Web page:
|Linda's freshly completed deer head sweater, which she knit from a kit supplied by Granted Clothing. She sent an appreciative email to the sweater's designer, but didn't mean to sign it "Love, Linda."|
|The designer had only positive things to say about Linda's execution of her pattern. There were no repercussions for the slight alterations Linda had made, or for her effusive email sign-off. More photos below.|
Granted Clothing, the small Richmond company that designed it and produced the knitting kit she used had won her heart several years ago. In 2009, she read a story about a Japanese man who had moved to Canada and in 1978 launched a company that hired local knitters to produce Cowichan-style sweaters. The high-fashion Japanese market adored them, and Japanese tourists snapped them up.
Linda loved the naturalness and designs of the sweaters, but they were too bulky for her petite frame, so she was delighted when the founder's children had a go at them. They streamlined and updated the sweaters, adding modern colours and funky designs -- CBC logos and palm trees along with animals like the leaping blue deer featured on Linda's creation.
"They brought the sweaters into the 21st century," says Linda, who has a soft spot for talented designers and natural products, especially when they result in wearable beauty. An accomplished knitter herself, the project was well within her capabilities, but she had her moments. The wool, washed and carded but not spun, was fragile to work with, and she had to downsize even her extra-small sweater to get the length and sleeves right. During the project, she was in touch with the company several times, and it was that contact that left her smiling.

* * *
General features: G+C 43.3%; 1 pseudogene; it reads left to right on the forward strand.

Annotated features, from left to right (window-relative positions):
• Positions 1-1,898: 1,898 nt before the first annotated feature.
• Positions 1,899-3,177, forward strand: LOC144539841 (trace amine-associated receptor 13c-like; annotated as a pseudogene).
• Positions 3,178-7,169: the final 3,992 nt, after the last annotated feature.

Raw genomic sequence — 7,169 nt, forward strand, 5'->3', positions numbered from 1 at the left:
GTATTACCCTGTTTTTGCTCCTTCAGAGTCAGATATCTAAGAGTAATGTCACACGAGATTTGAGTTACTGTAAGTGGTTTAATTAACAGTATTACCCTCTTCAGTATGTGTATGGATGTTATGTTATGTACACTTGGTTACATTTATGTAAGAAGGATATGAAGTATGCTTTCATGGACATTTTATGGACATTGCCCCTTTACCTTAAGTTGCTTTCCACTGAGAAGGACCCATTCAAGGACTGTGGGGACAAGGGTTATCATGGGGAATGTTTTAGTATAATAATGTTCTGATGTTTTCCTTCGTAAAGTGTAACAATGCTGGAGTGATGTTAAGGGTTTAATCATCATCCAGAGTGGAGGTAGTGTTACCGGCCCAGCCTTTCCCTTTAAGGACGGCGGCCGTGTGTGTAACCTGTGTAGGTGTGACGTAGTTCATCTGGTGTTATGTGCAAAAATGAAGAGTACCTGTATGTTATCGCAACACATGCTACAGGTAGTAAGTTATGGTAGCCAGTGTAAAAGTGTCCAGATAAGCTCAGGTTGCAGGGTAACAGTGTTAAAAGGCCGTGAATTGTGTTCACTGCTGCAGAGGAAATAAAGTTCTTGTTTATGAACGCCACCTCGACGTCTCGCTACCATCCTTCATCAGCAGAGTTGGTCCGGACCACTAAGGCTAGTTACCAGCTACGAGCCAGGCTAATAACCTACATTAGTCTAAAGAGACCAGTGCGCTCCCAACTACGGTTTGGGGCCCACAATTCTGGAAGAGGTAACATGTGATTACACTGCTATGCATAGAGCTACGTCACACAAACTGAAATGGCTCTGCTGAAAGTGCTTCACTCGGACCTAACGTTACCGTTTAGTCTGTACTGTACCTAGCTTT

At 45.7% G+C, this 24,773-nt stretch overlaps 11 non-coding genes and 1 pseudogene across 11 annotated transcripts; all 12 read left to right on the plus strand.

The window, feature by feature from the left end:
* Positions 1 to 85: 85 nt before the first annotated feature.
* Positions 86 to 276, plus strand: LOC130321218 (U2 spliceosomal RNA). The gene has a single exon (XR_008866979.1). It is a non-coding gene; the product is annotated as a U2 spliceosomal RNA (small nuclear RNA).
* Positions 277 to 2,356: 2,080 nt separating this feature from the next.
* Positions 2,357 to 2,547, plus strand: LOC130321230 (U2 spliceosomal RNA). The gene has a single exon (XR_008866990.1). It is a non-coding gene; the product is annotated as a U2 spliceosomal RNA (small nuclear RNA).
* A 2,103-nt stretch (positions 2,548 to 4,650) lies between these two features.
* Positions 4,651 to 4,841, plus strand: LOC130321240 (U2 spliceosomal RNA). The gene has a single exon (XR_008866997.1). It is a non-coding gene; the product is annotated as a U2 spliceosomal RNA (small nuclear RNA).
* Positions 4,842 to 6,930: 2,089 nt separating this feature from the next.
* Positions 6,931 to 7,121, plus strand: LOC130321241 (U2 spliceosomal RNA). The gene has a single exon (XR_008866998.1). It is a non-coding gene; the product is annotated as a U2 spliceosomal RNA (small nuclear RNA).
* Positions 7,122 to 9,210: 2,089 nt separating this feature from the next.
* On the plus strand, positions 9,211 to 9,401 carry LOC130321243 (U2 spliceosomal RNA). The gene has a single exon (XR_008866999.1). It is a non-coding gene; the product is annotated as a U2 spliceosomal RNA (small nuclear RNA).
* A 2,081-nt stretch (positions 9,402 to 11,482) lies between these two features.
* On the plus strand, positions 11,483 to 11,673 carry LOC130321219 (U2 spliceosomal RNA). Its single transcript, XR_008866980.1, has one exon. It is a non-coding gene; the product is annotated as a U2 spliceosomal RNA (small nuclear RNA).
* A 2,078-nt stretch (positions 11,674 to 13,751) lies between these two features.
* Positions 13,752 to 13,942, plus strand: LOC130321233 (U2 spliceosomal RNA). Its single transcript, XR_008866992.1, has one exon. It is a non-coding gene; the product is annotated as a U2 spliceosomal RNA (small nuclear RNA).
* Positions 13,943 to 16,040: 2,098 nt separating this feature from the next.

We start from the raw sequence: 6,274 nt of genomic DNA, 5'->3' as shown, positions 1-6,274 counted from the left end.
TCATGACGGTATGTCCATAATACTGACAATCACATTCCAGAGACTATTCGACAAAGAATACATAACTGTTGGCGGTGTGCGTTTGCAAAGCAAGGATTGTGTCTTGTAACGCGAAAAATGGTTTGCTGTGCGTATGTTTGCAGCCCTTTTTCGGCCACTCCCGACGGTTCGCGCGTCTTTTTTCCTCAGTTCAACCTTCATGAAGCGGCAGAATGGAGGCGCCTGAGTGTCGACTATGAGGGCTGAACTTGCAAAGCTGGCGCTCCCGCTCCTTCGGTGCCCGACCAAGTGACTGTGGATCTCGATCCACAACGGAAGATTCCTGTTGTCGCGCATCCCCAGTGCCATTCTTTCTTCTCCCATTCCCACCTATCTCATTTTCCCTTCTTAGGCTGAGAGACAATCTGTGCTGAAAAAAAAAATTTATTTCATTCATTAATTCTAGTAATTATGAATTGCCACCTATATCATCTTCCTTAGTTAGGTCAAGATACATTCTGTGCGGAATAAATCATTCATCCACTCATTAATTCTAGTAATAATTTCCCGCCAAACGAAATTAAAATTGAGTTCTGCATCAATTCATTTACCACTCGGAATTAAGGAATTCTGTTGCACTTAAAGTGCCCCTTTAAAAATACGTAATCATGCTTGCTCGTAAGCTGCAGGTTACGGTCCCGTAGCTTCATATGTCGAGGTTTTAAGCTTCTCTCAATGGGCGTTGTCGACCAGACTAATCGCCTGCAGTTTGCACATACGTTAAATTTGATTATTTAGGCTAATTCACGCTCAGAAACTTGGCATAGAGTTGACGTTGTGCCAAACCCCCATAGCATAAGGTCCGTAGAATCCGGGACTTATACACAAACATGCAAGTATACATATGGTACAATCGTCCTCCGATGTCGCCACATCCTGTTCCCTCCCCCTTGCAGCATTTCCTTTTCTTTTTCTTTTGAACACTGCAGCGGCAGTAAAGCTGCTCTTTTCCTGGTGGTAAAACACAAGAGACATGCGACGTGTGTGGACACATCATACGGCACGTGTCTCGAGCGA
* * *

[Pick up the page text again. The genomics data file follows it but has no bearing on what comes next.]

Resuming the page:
When she'd finished the sweater, she sent the company photos, thanking the designer "for a beautiful pattern and knitting experience." It wasn't until after she'd hit the "send" button that she realized -- with horror -- that she'd signed off, "Love, Linda."
As a former law-firm employee, she's acutely aware of sign-off etiquette. Anxiety that the designer would be offended at the effusive farewell took hold and grew in the days that elapsed before she finally received a return email.
Which was friendly and complimentary -- and had the sign-off, "cheers." No mention of love.
In her response, Linda confronted the issue head-on, explaining that she'd used "love" automatically after a morning of emailing friends and family. "I'm sure you are very lovable, however we don't really know each other and so I hope I didn't make you feel uncomfortable in any way :)," she wrote.
To which the designer responded almost immediately: "You warmed my day with 'love,' you can't take it back. ;)"
And signed off with "love," herself.
|Another look at the front of the sweater.|
|And the back. Linda asked the designer to say hello if she ever spots her around town wearing the sweater.|